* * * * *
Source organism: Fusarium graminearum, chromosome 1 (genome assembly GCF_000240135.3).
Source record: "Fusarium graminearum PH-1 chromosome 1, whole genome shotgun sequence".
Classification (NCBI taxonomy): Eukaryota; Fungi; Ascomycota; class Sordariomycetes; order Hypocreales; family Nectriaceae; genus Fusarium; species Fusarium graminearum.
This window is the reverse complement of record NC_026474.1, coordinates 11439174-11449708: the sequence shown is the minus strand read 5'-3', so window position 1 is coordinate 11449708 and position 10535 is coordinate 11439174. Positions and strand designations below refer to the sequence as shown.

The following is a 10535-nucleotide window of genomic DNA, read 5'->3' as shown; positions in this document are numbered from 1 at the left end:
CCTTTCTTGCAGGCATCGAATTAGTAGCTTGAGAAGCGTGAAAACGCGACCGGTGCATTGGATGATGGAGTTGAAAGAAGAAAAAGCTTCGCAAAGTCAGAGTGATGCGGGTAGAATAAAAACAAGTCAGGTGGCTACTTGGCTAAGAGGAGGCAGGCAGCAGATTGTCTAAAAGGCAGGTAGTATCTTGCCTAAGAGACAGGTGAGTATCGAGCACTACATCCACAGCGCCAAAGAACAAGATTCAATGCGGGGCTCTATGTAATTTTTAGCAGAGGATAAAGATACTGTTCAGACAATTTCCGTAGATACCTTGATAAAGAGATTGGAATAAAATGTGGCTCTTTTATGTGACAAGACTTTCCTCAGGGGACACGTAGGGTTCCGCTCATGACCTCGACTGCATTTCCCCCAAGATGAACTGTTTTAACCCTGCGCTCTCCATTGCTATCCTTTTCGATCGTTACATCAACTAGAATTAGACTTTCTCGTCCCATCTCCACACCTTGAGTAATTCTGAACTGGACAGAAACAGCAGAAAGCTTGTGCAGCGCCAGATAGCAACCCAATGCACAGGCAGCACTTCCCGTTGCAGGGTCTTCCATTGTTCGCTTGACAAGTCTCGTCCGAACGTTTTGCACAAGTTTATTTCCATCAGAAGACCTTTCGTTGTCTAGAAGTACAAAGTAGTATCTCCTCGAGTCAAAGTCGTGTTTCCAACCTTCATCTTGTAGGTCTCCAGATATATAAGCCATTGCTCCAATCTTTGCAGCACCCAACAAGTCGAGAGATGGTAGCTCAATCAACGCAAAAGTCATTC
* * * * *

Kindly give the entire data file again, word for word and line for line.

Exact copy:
Source organism: Fusarium graminearum, chromosome 1 (genome assembly GCF_000240135.3).
Source record: "Fusarium graminearum PH-1 chromosome 1, whole genome shotgun sequence".
Classification (NCBI taxonomy): Eukaryota; Fungi; Ascomycota; class Sordariomycetes; order Hypocreales; family Nectriaceae; genus Fusarium; species Fusarium graminearum.
This window is the reverse complement of record NC_026474.1, coordinates 11439174-11449708: the sequence shown is the minus strand read 5'-3', so window position 1 is coordinate 11449708 and position 10535 is coordinate 11439174. Positions and strand designations below refer to the sequence as shown.

The following is a 10535-nucleotide window of genomic DNA, read 5'->3' as shown; positions in this document are numbered from 1 at the left end:
CCTTTCTTGCAGGCATCGAATTAGTAGCTTGAGAAGCGTGAAAACGCGACCGGTGCATTGGATGATGGAGTTGAAAGAAGAAAAAGCTTCGCAAAGTCAGAGTGATGCGGGTAGAATAAAAACAAGTCAGGTGGCTACTTGGCTAAGAGGAGGCAGGCAGCAGATTGTCTAAAAGGCAGGTAGTATCTTGCCTAAGAGACAGGTGAGTATCGAGCACTACATCCACAGCGCCAAAGAACAAGATTCAATGCGGGGCTCTATGTAATTTTTAGCAGAGGATAAAGATACTGTTCAGACAATTTCCGTAGATACCTTGATAAAGAGATTGGAATAAAATGTGGCTCTTTTATGTGACAAGACTTTCCTCAGGGGACACGTAGGGTTCCGCTCATGACCTCGACTGCATTTCCCCCAAGATGAACTGTTTTAACCCTGCGCTCTCCATTGCTATCCTTTTCGATCGTTACATCAACTAGAATTAGACTTTCTCGTCCCATCTCCACACCTTGAGTAATTCTGAACTGGACAGAAACAGCAGAAAGCTTGTGCAGCGCCAGATAGCAACCCAATGCACAGGCAGCACTTCCCGTTGCAGGGTCTTCCATTGTTCGCTTGACAAGTCTCGTCCGAACGTTTTGCACAAGTTTATTTCCATCAGAAGACCTTTCGTTGTCTAGAAGTACAAAGTAGTATCTCCTCGAGTCAAAGTCGTGTTTCCAACCTTCATCTTGTAGGTCTCCAGATATATAAGCCATTGCTCCAATCTTTGCAGCACCCAACAAGTCGAGAGATGGTAGCTCAATCAACGCAAAAGTCATTC